Cyber-routines, Political Attitudes, and Exposure to Violence-Advocating Online Extremism

The Internet’s relatively unfettered transmission of information risks exposing individuals to extremist content. Using online survey data (N = 768) of American youth and young adults, we examine factors that bring individuals into contact with online material advocating violence. Combining aspects of social structure-social learning theory with insights from routine activity theory, we find that exposure to violence-advocating materials is positively correlated with online behaviors, including the use of social media platforms and the virtual spaces individuals frequent. Target antagonism is also correlated with exposure to violence-advocating materials, but guardianship and online and offline associations are not. Finally, feelings of dissatisfaction with major social institutions and economic disengagement are associated with exposure to violent materials online.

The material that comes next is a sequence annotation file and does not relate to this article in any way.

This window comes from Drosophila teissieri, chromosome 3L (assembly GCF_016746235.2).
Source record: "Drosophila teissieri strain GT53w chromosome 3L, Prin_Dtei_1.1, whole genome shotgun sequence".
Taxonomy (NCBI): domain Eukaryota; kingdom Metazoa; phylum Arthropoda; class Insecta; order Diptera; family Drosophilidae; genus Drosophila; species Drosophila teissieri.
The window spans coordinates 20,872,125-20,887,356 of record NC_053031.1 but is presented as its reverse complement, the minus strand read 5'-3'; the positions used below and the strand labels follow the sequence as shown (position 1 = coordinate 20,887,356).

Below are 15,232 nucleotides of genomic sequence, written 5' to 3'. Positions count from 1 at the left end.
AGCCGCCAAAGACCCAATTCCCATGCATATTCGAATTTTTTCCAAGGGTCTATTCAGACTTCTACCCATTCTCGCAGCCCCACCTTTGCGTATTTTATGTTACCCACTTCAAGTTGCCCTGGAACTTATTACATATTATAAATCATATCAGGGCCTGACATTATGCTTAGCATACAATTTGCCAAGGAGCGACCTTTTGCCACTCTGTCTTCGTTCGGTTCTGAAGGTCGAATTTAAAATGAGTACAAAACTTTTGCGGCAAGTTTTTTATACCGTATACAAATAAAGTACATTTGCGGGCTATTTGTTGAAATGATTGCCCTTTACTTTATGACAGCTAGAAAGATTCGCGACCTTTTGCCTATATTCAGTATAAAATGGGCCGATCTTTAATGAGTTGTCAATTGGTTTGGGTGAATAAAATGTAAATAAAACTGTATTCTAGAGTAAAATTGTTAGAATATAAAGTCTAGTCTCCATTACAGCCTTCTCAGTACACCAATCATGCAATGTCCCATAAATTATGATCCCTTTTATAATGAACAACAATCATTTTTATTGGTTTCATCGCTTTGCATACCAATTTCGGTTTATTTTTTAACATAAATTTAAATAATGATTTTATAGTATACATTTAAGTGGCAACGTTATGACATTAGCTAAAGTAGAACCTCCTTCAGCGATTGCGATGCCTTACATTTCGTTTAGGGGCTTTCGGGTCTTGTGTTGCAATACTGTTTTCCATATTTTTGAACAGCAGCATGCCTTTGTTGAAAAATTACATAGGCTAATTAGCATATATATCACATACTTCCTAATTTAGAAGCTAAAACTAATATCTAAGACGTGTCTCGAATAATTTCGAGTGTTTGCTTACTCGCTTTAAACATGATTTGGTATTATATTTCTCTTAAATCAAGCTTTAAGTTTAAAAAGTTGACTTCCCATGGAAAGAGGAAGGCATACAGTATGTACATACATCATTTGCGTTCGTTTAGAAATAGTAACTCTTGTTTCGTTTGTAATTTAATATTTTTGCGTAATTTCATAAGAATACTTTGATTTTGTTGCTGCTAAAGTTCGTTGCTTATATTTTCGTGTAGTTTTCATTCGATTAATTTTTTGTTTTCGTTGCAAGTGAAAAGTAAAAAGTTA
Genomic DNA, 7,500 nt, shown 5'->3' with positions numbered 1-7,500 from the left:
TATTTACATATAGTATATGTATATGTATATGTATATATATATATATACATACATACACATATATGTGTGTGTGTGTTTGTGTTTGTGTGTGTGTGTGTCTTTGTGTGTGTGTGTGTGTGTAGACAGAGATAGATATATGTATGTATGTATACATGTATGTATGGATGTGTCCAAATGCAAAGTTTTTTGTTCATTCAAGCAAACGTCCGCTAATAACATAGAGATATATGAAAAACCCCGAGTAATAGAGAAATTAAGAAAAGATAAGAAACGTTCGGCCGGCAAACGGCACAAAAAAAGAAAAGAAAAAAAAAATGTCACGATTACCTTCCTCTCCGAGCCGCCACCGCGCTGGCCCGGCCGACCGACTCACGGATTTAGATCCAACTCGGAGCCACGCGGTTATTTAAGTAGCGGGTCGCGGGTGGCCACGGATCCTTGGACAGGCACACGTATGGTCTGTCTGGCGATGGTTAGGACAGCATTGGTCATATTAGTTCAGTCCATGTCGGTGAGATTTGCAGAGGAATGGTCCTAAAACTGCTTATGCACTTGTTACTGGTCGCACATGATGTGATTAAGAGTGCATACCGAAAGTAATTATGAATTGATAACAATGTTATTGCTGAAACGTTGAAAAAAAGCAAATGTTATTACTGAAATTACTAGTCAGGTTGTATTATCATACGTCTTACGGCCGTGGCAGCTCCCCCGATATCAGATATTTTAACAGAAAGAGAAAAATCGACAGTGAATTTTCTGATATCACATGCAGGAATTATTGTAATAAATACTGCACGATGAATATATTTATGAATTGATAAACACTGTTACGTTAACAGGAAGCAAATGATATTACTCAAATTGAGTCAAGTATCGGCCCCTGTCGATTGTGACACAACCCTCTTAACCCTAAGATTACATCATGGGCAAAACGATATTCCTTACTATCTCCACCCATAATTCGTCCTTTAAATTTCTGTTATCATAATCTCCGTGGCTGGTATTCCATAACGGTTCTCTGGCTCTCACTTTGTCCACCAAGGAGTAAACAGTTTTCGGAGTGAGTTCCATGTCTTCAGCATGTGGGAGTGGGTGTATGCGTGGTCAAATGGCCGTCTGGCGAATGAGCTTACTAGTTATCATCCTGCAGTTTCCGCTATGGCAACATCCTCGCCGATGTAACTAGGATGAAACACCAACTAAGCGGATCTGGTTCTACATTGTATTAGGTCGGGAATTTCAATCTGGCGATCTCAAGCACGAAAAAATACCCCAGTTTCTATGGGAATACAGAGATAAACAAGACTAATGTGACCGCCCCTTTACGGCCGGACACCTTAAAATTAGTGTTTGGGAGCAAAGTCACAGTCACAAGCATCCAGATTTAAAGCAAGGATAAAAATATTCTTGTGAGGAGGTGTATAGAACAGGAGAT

Tags: economic disengagement, Extremist Content, Online Extremism, Social Media